What the New Shared Ownership Model Means for Housing Providers
The revamped shared ownership scheme, announced in 2020, aims to make shared ownership more attractive, primarily by making it more affordable. Overall, the changes fulfil this aim. Alongside the attractive new model, the popular Help to Buy scheme is ending, presenting housing providers with an opportunity – which they can seize by embracing new technology.
As customers look towards the new model and away from Help to Buy, housing providers need to be prepared for a potential increase in demand – not least because shared ownership is also their main revenue generator.1
Preparedness means embracing the digital changes taking place across the industry, specifically in marketing, sales and letting processes. By doing this, there are opportunities for providers to lead the industry.
In this article, we’ll explain the changes in the new shared ownership model, what they mean for providers and tenants, and how providers can take advantage of the opportunity the new model provides.
Changes to shared ownership
The changes to shared ownership represent the biggest change to the scheme’s model so far. The changes only apply to properties that received planning permission after April 2021.2The key changes are:
1. Lower minimum shares
Buyers can now purchase a minimum initial purchase share of 10% of a property, down from 25%. This means smaller deposits, reducing the barrier to home ownership.
However, the rent on the remaining share might rise, and steeply. The model lease proposed by Home England allows for a rent increase of Retail Price Index (representing inflation) plus 0.5%.3
For providers, a lower minimum share purchase opens the door to more potential customers. Providers need to be ready to support a greater number of leads. This means effective lead management and improved outreach — an area where the industry has not typically excelled.
2. 1% staircasing increments for the first 15 years
Minimum staircasing increments have been lowered from 10% to 1%. Previously, owners could only increase their additional shares by 10% or more at a given time. The new model allows 1% increments for the first 15 years, making it easier and more affordable to gradually own more property.
This change doesn’t increase owners’ ability to own the property more quickly. This change will not directly impact the speed at which providers will need to increase their housing stock. Providers will need to include the new staircasing information in listing information, updating these listings across all sites.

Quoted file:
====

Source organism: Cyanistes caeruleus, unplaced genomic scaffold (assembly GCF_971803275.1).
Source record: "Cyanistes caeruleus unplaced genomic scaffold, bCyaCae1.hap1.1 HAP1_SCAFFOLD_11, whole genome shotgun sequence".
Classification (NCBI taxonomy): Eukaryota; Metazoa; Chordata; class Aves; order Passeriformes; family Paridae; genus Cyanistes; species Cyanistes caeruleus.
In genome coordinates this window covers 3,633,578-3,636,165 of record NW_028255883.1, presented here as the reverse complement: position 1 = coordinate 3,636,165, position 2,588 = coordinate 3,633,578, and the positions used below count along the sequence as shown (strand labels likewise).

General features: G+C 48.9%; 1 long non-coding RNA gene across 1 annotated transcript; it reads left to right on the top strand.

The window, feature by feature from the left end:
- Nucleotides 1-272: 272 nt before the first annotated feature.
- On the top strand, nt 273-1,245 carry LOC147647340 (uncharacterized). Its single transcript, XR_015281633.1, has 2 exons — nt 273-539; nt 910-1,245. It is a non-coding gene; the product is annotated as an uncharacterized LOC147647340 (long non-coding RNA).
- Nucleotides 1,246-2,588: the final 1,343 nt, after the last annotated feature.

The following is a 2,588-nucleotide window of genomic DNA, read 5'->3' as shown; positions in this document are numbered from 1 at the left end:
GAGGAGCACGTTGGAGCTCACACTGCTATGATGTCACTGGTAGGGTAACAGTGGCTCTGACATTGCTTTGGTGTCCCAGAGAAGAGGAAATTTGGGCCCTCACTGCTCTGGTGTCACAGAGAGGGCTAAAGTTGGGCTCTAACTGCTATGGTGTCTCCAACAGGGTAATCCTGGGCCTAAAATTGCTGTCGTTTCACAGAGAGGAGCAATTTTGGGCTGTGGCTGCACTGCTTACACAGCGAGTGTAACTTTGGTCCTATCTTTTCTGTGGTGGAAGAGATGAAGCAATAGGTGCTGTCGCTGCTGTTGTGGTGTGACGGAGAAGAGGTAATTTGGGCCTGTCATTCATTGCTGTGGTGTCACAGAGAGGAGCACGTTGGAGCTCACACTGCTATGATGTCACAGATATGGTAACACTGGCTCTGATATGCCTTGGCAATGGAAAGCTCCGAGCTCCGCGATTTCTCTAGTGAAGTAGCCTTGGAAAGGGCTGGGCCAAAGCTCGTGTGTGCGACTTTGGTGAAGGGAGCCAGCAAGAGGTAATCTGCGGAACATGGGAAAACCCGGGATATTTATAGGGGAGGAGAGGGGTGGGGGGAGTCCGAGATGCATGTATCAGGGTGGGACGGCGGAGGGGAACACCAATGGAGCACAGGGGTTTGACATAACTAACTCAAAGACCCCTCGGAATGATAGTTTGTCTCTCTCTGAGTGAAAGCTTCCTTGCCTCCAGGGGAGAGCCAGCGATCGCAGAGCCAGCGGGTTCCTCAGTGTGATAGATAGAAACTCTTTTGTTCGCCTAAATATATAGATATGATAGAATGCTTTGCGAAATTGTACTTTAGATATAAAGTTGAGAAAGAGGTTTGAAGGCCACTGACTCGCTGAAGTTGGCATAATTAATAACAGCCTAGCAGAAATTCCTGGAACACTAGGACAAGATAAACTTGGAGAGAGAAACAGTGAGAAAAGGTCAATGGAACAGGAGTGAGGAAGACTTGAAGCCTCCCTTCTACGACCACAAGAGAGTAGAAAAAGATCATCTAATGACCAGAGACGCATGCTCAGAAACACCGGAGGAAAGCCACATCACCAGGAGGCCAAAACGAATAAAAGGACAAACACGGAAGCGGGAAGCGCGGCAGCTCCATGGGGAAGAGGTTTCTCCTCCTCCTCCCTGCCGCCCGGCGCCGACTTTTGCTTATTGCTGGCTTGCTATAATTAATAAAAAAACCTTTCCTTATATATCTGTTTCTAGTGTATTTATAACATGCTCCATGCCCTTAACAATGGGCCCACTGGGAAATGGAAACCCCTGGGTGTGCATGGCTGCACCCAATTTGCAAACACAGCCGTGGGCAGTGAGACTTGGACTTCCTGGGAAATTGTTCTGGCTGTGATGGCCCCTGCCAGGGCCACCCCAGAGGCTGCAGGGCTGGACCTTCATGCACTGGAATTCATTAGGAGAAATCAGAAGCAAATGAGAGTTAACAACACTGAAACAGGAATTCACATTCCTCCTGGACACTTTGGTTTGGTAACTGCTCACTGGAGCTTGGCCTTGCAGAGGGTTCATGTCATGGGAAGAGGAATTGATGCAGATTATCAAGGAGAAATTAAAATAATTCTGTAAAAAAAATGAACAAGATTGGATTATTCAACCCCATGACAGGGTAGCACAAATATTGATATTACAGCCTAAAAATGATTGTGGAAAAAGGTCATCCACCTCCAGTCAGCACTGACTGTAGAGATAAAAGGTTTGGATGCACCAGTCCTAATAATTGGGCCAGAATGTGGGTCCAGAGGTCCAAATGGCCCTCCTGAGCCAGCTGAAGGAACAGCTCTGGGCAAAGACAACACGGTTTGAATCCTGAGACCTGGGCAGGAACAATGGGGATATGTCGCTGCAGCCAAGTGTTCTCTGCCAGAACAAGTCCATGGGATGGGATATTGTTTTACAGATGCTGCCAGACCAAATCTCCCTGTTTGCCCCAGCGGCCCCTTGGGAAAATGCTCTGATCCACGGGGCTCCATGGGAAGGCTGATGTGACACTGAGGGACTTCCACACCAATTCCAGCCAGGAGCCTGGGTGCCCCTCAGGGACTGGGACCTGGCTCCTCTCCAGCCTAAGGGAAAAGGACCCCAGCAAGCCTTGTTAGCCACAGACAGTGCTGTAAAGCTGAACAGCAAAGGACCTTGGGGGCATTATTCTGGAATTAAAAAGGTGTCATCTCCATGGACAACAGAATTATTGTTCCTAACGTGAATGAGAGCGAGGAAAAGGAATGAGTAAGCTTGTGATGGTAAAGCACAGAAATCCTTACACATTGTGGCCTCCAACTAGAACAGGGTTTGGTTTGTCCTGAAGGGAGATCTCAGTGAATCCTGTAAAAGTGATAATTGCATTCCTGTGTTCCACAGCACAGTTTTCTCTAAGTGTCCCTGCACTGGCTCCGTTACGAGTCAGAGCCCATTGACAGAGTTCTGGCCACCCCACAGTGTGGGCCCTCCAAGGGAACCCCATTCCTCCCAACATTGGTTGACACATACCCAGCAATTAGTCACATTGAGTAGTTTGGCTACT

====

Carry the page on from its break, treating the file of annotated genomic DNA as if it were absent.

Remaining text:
3. Reduced nomination period
The nominations period has been reduced from eight weeks to four weeks. This is where housing associations and providers have exclusive rights to remarket the property before owners take over the sales process.
The eight-week period still exists in the new model, but shared owners can choose to end it after only four weeks. At which point, they take over the sales process..
The change gives homeowners more control over the resale process. For providers, the shorter nominations period increases the need for effective marketing, sales and lettings processes, to be able to remarket the property efficiently.
4. Increased repair and maintenance contributions from housing providers
Housing associations will have to contribute to ‘essential’ repairs and maintenance costs during the first 10 years — up to £500.
Shared owners roll over up to one year’s worth of unused expenditure into the following year. Any repair or maintenance costs over this amount are paid by the owner.
Under the change, providers will have to fork out more for repair and maintenance. Overall, however, this makes the scheme more attractive to potential customers, increasing interest in the scheme. Providers will need to ensure they have clear communication with owners around repairs and maintenance. Providers will also need effective methods of logging requests and completions.
5. Longer lease length
The shared ownership lease length has been increased to 990 years from 125. This removes the need for a lease extension, which can be very costly for shared owners.
However, this could also make homes with 99 or 125-year leases, which comprises the majority of existing shared ownership properties, less attractive to prospective buyers. This might create a split market between properties with more attractive longer leases, and those with the old shorter leases.
Providers will need to keep on top of the lease length information across all their property listings. Making sure this information is correct is vital to providing accurate property information to potential customers.
6. Further changes
The new model brings in further changes, including::
- Providers must provide a key information document pack with the memorandum of sale, rather than within the lease.
- Providers must also notify leaseholders of the current value of their property on an annual basis.
- A Right to Shared Ownership. This gives tenants in eligible social housing properties the right to purchase their homes under shared ownership terms.